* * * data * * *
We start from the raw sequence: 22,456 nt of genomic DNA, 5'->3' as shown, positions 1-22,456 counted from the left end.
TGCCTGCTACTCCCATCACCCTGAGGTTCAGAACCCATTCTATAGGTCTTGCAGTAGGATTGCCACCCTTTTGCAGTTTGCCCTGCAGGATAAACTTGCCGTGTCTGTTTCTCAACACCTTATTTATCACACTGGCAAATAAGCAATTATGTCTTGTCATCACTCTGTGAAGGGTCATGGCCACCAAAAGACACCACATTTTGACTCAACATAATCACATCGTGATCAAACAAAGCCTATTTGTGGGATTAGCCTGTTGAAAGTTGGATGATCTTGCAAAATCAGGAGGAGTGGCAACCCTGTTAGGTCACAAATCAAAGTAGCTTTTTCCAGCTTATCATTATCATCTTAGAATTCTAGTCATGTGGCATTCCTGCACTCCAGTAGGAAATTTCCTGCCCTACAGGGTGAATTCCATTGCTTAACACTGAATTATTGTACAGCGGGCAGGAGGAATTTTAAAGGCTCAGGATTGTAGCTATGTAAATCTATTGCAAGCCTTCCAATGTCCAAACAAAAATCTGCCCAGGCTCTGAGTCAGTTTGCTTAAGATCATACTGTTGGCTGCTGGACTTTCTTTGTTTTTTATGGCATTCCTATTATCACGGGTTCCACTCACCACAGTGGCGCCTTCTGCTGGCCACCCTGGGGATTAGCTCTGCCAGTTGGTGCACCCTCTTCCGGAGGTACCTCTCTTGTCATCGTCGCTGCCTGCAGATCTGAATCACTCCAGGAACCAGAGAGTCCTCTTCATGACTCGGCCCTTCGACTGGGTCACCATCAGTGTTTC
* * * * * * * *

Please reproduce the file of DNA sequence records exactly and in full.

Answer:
We start from the raw sequence: 22,456 nt of genomic DNA, 5'->3' as shown, positions 1-22,456 counted from the left end.
TGCCTGCTACTCCCATCACCCTGAGGTTCAGAACCCATTCTATAGGTCTTGCAGTAGGATTGCCACCCTTTTGCAGTTTGCCCTGCAGGATAAACTTGCCGTGTCTGTTTCTCAACACCTTATTTATCACACTGGCAAATAAGCAATTATGTCTTGTCATCACTCTGTGAAGGGTCATGGCCACCAAAAGACACCACATTTTGACTCAACATAATCACATCGTGATCAAACAAAGCCTATTTGTGGGATTAGCCTGTTGAAAGTTGGATGATCTTGCAAAATCAGGAGGAGTGGCAACCCTGTTAGGTCACAAATCAAAGTAGCTTTTTCCAGCTTATCATTATCATCTTAGAATTCTAGTCATGTGGCATTCCTGCACTCCAGTAGGAAATTTCCTGCCCTACAGGGTGAATTCCATTGCTTAACACTGAATTATTGTACAGCGGGCAGGAGGAATTTTAAAGGCTCAGGATTGTAGCTATGTAAATCTATTGCAAGCCTTCCAATGTCCAAACAAAAATCTGCCCAGGCTCTGAGTCAGTTTGCTTAAGATCATACTGTTGGCTGCTGGACTTTCTTTGTTTTTTATGGCATTCCTATTATCACGGGTTCCACTCACCACAGTGGCGCCTTCTGCTGGCCACCCTGGGGATTAGCTCTGCCAGTTGGTGCACCCTCTTCCGGAGGTACCTCTCTTGTCATCGTCGCTGCCTGCAGATCTGAATCACTCCAGGAACCAGAGAGTCCTCTTCATGACTCGGCCCTTCGACTGGGTCACCATCAGTGTTTC